Most GSM providers use a version of COMP128 for both the A3 authentication algorithm and the A8 key generation algorithm.
Ian Goldberg and David Wagner of the University of California at Berkeley demonstrated that all A8 implementations they looked at, including the few that did not use COMP128, were deliberately weakened. The A8 algorithm takes a 64-bit key, but ten key bits were set to zero. The attack on the A8 algorithm demonstrated by Goldberg and Wagner takes just 2^19 queries to the GSM SIM *Subscriber Identity Module), which takes roughly 8 hours.
Josyula R. Rao, Pankaj Rohatgi and Helmut Scherzer of IBM and Stephane Tinguely of the Swiss Federal Institute of Technology have published Partitioning Attacks: Or How to Rapidly Clone Some GSM Cards which shows a method by which COMP128 can be broken in less than a minute.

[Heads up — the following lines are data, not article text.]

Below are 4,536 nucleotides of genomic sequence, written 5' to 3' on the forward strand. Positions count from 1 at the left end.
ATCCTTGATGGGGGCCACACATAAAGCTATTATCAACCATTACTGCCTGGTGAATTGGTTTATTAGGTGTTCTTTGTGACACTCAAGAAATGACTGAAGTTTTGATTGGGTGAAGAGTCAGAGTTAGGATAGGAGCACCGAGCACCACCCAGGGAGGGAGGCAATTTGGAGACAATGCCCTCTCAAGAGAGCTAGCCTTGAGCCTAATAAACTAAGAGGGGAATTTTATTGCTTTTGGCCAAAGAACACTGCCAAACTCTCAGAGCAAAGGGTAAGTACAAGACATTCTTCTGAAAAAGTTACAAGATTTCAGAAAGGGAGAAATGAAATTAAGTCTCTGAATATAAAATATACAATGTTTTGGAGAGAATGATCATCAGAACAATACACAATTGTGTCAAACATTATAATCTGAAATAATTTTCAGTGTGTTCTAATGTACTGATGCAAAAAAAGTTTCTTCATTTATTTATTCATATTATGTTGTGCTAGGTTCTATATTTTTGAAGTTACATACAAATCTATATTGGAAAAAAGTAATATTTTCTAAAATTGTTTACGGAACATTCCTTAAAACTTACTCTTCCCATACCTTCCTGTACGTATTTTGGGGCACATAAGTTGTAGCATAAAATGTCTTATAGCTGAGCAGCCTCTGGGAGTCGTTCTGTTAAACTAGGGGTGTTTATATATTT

The COMP128-2 and COMP128-3 algorithms have been developed to address the security issues of COMP128-1. COMP128-2 and COMP128-3 are secret algorithms which have not been subject to cryptanalysis. COMP128-3 fixes the issue where 10 bits of the Session Key (Kc) were set to zero.
GSM network operators are slowly migrating from COMP128 (also known as COMP128-1) to COMP28-2 or COMP128-3. Because the A3 and A8 algorithms are stored in the Subscriber Identity Module, this requires changing the GSM subscribers SIM cards.